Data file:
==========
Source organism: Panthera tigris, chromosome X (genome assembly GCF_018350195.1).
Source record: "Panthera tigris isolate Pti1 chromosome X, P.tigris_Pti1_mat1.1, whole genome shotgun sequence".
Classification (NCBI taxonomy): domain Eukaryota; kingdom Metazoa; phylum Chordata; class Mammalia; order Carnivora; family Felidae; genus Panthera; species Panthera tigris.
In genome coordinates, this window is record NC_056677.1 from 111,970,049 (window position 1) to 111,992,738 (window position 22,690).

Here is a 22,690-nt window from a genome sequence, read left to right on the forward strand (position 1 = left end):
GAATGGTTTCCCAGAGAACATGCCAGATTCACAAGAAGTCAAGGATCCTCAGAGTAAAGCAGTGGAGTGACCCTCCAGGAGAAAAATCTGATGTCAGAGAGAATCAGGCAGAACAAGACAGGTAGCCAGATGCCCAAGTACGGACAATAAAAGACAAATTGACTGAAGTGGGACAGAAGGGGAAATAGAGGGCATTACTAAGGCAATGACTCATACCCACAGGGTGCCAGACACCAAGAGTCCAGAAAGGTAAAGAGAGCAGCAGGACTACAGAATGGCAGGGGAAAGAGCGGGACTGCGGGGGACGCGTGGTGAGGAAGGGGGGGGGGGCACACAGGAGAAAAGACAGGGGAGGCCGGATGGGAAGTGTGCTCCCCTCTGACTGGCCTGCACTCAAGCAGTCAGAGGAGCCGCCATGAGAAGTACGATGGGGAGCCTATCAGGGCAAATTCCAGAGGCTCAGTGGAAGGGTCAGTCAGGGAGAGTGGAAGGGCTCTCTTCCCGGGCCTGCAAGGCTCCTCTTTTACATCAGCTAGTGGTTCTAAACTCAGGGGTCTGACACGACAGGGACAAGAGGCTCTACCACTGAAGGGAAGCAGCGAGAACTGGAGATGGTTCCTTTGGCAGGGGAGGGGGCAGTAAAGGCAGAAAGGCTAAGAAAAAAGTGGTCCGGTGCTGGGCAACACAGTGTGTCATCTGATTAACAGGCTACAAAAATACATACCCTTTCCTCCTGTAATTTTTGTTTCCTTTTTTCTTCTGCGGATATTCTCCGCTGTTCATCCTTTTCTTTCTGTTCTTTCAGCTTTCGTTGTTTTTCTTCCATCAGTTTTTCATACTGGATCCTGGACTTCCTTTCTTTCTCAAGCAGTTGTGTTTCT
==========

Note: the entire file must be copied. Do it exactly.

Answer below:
Source organism: Panthera tigris, chromosome X (genome assembly GCF_018350195.1).
Source record: "Panthera tigris isolate Pti1 chromosome X, P.tigris_Pti1_mat1.1, whole genome shotgun sequence".
Classification (NCBI taxonomy): domain Eukaryota; kingdom Metazoa; phylum Chordata; class Mammalia; order Carnivora; family Felidae; genus Panthera; species Panthera tigris.
In genome coordinates, this window is record NC_056677.1 from 111,970,049 (window position 1) to 111,992,738 (window position 22,690).

Here is a 22,690-nt window from a genome sequence, read left to right on the forward strand (position 1 = left end):
GAATGGTTTCCCAGAGAACATGCCAGATTCACAAGAAGTCAAGGATCCTCAGAGTAAAGCAGTGGAGTGACCCTCCAGGAGAAAAATCTGATGTCAGAGAGAATCAGGCAGAACAAGACAGGTAGCCAGATGCCCAAGTACGGACAATAAAAGACAAATTGACTGAAGTGGGACAGAAGGGGAAATAGAGGGCATTACTAAGGCAATGACTCATACCCACAGGGTGCCAGACACCAAGAGTCCAGAAAGGTAAAGAGAGCAGCAGGACTACAGAATGGCAGGGGAAAGAGCGGGACTGCGGGGGACGCGTGGTGAGGAAGGGGGGGGGGGCACACAGGAGAAAAGACAGGGGAGGCCGGATGGGAAGTGTGCTCCCCTCTGACTGGCCTGCACTCAAGCAGTCAGAGGAGCCGCCATGAGAAGTACGATGGGGAGCCTATCAGGGCAAATTCCAGAGGCTCAGTGGAAGGGTCAGTCAGGGAGAGTGGAAGGGCTCTCTTCCCGGGCCTGCAAGGCTCCTCTTTTACATCAGCTAGTGGTTCTAAACTCAGGGGTCTGACACGACAGGGACAAGAGGCTCTACCACTGAAGGGAAGCAGCGAGAACTGGAGATGGTTCCTTTGGCAGGGGAGGGGGCAGTAAAGGCAGAAAGGCTAAGAAAAAAGTGGTCCGGTGCTGGGCAACACAGTGTGTCATCTGATTAACAGGCTACAAAAATACATACCCTTTCCTCCTGTAATTTTTGTTTCCTTTTTTCTTCTGCGGATATTCTCCGCTGTTCATCCTTTTCTTTCTGTTCTTTCAGCTTTCGTTGTTTTTCTTCCATCAGTTTTTCATACTGGATCCTGGACTTCCTTTCTTTCTCAAGCAGTTGTGTTTCT